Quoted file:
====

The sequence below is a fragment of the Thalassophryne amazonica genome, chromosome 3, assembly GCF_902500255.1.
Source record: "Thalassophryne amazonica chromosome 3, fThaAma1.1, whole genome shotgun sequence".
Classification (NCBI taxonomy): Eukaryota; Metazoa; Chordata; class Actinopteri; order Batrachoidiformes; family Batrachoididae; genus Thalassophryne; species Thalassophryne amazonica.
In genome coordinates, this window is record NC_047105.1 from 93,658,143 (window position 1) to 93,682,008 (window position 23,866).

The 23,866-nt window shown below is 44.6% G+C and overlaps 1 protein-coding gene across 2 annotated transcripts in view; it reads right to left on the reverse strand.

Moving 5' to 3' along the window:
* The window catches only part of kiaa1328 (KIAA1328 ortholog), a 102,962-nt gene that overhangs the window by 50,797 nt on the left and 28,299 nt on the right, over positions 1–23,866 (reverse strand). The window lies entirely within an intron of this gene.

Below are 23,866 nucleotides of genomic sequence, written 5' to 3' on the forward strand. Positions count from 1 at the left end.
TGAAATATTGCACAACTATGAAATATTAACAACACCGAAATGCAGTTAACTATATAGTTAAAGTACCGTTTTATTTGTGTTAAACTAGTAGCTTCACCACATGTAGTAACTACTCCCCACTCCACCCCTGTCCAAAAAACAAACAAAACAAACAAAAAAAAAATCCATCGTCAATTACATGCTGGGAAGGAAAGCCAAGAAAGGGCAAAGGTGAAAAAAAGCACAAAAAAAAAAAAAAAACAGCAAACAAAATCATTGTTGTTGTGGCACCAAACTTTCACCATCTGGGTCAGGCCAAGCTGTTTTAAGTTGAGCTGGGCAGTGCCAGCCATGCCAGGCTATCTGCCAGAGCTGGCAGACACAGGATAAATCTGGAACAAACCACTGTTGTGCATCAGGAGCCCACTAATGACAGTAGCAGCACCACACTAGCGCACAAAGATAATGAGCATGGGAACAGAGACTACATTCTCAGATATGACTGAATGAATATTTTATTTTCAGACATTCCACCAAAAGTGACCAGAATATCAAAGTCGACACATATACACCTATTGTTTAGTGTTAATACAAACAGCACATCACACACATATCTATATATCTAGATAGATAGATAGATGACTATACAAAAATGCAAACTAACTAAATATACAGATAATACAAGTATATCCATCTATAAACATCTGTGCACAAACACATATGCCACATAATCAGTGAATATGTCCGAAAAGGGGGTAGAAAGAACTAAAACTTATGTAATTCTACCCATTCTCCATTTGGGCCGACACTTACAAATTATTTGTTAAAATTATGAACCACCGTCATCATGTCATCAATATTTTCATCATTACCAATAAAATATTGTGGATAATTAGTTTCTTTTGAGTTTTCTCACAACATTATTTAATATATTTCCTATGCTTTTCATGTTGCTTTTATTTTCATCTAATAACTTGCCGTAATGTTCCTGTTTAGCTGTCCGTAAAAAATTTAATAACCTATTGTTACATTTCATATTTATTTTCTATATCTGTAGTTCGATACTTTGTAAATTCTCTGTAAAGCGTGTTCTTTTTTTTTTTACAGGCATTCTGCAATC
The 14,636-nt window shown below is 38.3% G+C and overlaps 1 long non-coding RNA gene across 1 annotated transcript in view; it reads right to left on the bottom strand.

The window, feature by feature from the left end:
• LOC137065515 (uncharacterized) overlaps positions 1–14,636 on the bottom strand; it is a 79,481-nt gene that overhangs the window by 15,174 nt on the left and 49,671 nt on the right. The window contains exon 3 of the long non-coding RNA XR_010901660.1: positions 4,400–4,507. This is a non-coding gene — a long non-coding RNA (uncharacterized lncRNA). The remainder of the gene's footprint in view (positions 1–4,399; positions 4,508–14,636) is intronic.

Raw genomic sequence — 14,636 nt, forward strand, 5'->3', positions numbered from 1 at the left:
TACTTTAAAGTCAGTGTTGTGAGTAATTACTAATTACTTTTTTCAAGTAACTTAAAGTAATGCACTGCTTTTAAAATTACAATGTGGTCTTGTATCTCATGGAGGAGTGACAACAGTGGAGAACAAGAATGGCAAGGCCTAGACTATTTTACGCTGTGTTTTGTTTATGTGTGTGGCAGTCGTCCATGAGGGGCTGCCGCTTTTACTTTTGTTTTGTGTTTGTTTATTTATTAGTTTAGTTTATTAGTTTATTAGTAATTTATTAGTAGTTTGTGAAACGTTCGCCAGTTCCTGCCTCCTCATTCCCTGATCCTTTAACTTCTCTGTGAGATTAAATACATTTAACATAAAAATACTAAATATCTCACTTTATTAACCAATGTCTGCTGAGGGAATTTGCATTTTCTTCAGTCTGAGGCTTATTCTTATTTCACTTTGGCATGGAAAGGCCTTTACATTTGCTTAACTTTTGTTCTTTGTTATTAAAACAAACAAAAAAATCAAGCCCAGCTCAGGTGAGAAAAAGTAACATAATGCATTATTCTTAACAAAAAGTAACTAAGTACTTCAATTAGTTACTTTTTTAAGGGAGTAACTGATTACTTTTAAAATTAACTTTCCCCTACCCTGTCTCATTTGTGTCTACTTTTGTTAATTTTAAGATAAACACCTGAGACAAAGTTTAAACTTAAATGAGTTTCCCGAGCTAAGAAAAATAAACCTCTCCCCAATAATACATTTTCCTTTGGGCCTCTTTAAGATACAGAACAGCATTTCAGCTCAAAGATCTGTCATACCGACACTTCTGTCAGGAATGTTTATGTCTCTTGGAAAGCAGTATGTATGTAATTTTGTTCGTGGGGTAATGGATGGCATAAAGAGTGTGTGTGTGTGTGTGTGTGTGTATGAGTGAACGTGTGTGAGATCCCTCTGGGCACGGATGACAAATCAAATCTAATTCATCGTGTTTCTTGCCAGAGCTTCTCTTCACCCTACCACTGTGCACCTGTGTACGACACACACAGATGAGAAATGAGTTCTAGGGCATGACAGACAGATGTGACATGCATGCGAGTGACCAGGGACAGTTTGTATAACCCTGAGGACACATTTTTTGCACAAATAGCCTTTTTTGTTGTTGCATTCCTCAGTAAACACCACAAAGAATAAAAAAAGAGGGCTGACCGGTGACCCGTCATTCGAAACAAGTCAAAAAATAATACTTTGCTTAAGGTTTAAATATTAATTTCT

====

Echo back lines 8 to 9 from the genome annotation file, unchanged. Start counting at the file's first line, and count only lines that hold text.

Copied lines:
Below are 23,866 nucleotides of genomic sequence, written 5' to 3' on the forward strand. Positions count from 1 at the left end.
TGAAATATTGCACAACTATGAAATATTAACAACACCGAAATGCAGTTAACTATATAGTTAAAGTACCGTTTTATTTGTGTTAAACTAGTAGCTTCACCACATGTAGTAACTACTCCCCACTCCACCCCTGTCCAAAAAACAAACAAAACAAACAAAAAAAAAATCCATCGTCAATTACATGCTGGGAAGGAAAGCCAAGAAAGGGCAAAGGTGAAAAAAAGCACAAAAAAAAAAAAAAAACAGCAAACAAAATCATTGTTGTTGTGGCACCAAACTTTCACCATCTGGGTCAGGCCAAGCTGTTTTAAGTTGAGCTGGGCAGTGCCAGCCATGCCAGGCTATCTGCCAGAGCTGGCAGACACAGGATAAATCTGGAACAAACCACTGTTGTGCATCAGGAGCCCACTAATGACAGTAGCAGCACCACACTAGCGCACAAAGATAATGAGCATGGGAACAGAGACTACATTCTCAGATATGACTGAATGAATATTTTATTTTCAGACATTCCACCAAAAGTGACCAGAATATCAAAGTCGACACATATACACCTATTGTTTAGTGTTAATACAAACAGCACATCACACACATATCTATATATCTAGATAGATAGATAGATGACTATACAAAAATGCAAACTAACTAAATATACAGATAATACAAGTATATCCATCTATAAACATCTGTGCACAAACACATATGCCACATAATCAGTGAATATGTCCGAAAAGGGGGTAGAAAGAACTAAAACTTATGTAATTCTACCCATTCTCCATTTGGGCCGACACTTACAAATTATTTGTTAAAATTATGAACCACCGTCATCATGTCATCAATATTTTCATCATTACCAATAAAATATTGTGGATAATTAGTTTCTTTTGAGTTTTCTCACAACATTATTTAATATATTTCCTATGCTTTTCATGTTGCTTTTATTTTCATCTAATAACTTGCCGTAATGTTCCTGTTTAGCTGTCCGTAAAAAATTTAATAACCTATTGTTACATTTCATATTTATTTTCTATATCTGTAGTTCGATACTTTGTAAATTCTCTGTAAAGCGTGTTCTTTTTTTTTTTACAGGCATTCTGCAATC